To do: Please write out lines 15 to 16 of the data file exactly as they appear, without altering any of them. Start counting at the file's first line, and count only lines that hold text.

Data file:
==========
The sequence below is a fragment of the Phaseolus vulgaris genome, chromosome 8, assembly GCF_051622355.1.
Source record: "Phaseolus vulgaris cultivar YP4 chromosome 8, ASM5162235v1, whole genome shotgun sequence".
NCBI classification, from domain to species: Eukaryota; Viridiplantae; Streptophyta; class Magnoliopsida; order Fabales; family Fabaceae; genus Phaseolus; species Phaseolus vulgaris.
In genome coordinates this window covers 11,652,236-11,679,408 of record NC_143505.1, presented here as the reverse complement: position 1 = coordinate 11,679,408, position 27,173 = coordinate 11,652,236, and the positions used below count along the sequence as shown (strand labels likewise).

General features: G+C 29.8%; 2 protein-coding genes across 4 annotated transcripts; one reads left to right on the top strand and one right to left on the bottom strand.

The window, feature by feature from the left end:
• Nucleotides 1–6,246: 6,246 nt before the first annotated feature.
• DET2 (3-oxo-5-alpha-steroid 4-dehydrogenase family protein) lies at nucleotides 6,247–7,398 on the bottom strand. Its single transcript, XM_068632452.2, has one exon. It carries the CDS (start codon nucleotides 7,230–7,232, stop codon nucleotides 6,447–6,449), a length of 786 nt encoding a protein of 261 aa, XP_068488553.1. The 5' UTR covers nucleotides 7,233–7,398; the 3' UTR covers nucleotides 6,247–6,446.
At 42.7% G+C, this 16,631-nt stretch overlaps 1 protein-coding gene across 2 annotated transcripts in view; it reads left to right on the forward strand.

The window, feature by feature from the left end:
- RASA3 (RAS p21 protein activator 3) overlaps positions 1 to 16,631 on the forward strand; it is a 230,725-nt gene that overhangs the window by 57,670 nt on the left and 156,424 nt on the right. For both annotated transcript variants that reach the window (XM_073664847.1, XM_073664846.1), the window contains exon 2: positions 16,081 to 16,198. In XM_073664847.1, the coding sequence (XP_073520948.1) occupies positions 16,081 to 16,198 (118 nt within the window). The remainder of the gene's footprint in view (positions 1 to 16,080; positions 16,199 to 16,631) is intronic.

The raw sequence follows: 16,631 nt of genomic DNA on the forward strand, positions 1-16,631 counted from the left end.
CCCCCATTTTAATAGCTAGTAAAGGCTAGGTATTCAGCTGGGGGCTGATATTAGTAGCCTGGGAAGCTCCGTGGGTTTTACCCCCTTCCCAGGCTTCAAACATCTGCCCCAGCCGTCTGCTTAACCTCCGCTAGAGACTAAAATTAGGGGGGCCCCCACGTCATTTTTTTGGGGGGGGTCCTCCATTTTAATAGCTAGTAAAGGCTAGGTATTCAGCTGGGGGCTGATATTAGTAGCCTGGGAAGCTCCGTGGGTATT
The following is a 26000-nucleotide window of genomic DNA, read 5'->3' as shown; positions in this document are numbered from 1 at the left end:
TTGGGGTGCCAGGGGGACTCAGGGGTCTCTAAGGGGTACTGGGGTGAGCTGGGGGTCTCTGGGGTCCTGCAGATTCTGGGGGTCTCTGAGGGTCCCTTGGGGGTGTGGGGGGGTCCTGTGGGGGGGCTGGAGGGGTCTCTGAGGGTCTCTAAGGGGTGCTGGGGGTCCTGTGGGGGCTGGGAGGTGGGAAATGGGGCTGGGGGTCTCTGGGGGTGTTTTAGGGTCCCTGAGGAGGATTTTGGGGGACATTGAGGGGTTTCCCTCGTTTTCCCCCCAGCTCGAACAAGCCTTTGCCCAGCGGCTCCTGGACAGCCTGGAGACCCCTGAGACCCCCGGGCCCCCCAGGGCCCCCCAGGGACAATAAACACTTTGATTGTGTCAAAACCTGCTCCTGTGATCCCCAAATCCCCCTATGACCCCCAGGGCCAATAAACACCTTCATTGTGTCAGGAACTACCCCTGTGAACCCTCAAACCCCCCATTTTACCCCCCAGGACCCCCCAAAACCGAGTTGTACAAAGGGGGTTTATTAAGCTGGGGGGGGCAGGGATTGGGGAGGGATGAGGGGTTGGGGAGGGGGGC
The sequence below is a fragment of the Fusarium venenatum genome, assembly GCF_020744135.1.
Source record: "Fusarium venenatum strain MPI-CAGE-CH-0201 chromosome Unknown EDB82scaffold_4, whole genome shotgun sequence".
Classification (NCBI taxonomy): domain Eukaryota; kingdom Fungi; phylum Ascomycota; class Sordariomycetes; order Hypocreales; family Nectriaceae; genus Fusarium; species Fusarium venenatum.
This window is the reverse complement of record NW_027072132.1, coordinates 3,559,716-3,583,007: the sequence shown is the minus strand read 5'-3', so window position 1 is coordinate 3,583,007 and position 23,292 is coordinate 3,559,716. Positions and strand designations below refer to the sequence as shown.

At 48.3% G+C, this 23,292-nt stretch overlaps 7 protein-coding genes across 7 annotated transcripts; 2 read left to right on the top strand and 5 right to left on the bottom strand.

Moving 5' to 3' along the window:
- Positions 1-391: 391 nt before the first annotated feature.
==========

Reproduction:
TTGGGGTGCCAGGGGGACTCAGGGGTCTCTAAGGGGTACTGGGGTGAGCTGGGGGTCTCTGGGGTCCTGCAGATTCTGGGGGTCTCTGAGGGTCCCTTGGGGGTGTGGGGGGGTCCTGTGGGGGGGCTGGAGGGGTCTCTGAGGGTCTCTAAGGGGTGCTGGGGGTCCTGTGGGGGCTGGGAGGTGGGAAATGGGGCTGGGGGTCTCTGGGGGTGTTTTAGGGTCCCTGAGGAGGATTTTGGGGGACATTGAGGGGTTTCCCTCGTTTTCCCCCCAGCTCGAACAAGCCTTTGCCCAGCGGCTCCTGGACAGCCTGGAGACCCCTGAGACCCCCGGGCCCCCCAGGGCCCCCCAGGGACAATAAACACTTTGATTGTGTCAAAACCTGCTCCTGTGATCCCCAAATCCCCCTATGACCCCCAGGGCCAATAAACACCTTCATTGTGTCAGGAACTACCCCTGTGAACCCTCAAACCCCCCATTTTACCCCCCAGGACCCCCCAAAACCGAGTTGTACAAAGGGGGTTTATTAAGCTGGGGGGGGCAGGGATTGGGGAGGGATGAGGGGTTGGGGAGGGGGGC
The sequence below is a fragment of the Fusarium venenatum genome, assembly GCF_020744135.1.